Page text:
One final point in regard to EHE is Longfield’s confident expression of her belief that it was she who influenced Damian Hinds to adopt a register. Responding to questions from James Frith MP about her connections with government – officially she is independent of it – and her meetings with the Minister for Education, she stated that she “went to brief him about the home education recommendations.” Her next meeting was when he informed her that he had accepted her recommendation of a register. She added, “which I was obviously quite pleased about.”
Why does it matter?
Evidence sessions like this are informative. This one sheds light on the political process to date, whilst illustrating that those who have been lobbying for change in regard to EHE are not going to stop should a register be established. Having made clear that for her, “children’s rights” are significantly more important than those of their parents, Longfield has clearly signalled that she will continue to argue in favour of substantial monitoring of HE children by LAs.
One does not have to step back too far from her terminology to understand that her appeal to children’s rights is about far more than the quality of their education. By using the same argument in connection with the RSE debate, she is plainly implying that children’s rights apply equally to what they are taught about ethics. Human Rights legislation however, firmly places the responsibility to determine the world-view children learn on the shoulders of their parents; “the State shall respect the right of the parents to ensure such education and teaching is in conformity with their own religious and philosophical convictions.” EHCR Article 2 Protocol 1
Longfield’s reasoning strongly suggests that she and her co-campaigners will only be content when every child in society is forced into the cultural and philosophical mould which they espouse.
For a variety of sometimes opposing reasons, home educators stand aside from such pressures to conform and are therefore considered a threat to the elite’s utopian vision. Whatever their motivation for HE though, genuinely elective HE families do value their educational freedom and know that this can only be maintained if the same freedom is available to others – no matter how different they are. Yes, differences do rise to the surface at times, but our respect for each other as parents provides a far healthier model for the future than the Orwellian approach of Longfield, Spielman and Soley.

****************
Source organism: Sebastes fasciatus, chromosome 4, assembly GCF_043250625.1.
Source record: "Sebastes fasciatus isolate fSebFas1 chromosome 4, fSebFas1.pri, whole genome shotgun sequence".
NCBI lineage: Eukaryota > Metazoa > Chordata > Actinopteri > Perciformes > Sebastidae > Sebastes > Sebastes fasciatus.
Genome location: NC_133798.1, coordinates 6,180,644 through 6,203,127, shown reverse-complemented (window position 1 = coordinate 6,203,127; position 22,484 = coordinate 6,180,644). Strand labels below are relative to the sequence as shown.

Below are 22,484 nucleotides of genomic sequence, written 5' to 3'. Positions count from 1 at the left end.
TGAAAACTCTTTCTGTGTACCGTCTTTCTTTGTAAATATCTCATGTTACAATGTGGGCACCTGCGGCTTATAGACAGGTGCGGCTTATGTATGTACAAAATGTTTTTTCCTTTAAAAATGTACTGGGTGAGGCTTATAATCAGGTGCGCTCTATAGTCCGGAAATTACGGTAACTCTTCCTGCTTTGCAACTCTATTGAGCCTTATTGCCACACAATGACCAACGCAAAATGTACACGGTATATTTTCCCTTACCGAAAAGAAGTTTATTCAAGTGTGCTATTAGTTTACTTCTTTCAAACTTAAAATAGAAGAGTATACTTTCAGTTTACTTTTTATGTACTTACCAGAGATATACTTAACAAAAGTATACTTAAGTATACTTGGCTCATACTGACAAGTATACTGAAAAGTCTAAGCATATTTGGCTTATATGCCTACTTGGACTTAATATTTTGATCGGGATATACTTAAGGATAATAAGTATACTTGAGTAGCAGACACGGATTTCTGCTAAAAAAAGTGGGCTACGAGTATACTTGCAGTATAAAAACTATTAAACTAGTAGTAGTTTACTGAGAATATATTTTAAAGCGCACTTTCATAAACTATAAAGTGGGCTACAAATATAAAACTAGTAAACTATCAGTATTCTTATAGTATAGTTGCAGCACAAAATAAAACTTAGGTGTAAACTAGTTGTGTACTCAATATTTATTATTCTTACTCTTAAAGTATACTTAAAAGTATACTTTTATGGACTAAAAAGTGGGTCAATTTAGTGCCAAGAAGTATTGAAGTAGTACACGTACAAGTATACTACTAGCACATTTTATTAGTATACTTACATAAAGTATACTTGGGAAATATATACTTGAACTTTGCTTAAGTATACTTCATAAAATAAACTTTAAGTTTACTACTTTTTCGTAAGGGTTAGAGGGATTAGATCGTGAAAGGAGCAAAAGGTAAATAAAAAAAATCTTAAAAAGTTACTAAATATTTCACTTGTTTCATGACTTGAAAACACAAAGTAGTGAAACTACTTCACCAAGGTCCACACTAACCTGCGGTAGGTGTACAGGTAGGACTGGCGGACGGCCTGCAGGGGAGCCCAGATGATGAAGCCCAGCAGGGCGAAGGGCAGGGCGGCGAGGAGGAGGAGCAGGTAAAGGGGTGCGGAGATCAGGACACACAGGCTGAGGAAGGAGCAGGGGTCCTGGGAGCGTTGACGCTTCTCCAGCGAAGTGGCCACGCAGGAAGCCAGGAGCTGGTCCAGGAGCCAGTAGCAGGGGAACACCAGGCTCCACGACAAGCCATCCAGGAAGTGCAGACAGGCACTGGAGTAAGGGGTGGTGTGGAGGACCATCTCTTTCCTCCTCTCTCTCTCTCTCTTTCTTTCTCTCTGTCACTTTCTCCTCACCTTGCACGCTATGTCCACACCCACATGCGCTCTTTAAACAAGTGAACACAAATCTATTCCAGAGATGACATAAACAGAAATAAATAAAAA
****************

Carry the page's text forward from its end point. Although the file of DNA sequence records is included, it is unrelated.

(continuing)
What can I do?
Recognise that the debate which has surrounded HE for a decade is essentially a philosophical one. It is not essentially about the quality of education a child is receiving, but about the type of citizen the state is seeking to manufacture.
Free range children grow into adults who question the received wisdom of any society. State-controlled education produces a population which willingly conforms to the agenda of the establishment. Consider carefully if your children’s future ability to be themselves as adults is something you are prepared to do all you can to protect.
If so, no matter how worn down you are at present, allow Longfield’s ambitions to revitalise your determination to stand for true educational freedom, however much effort it takes.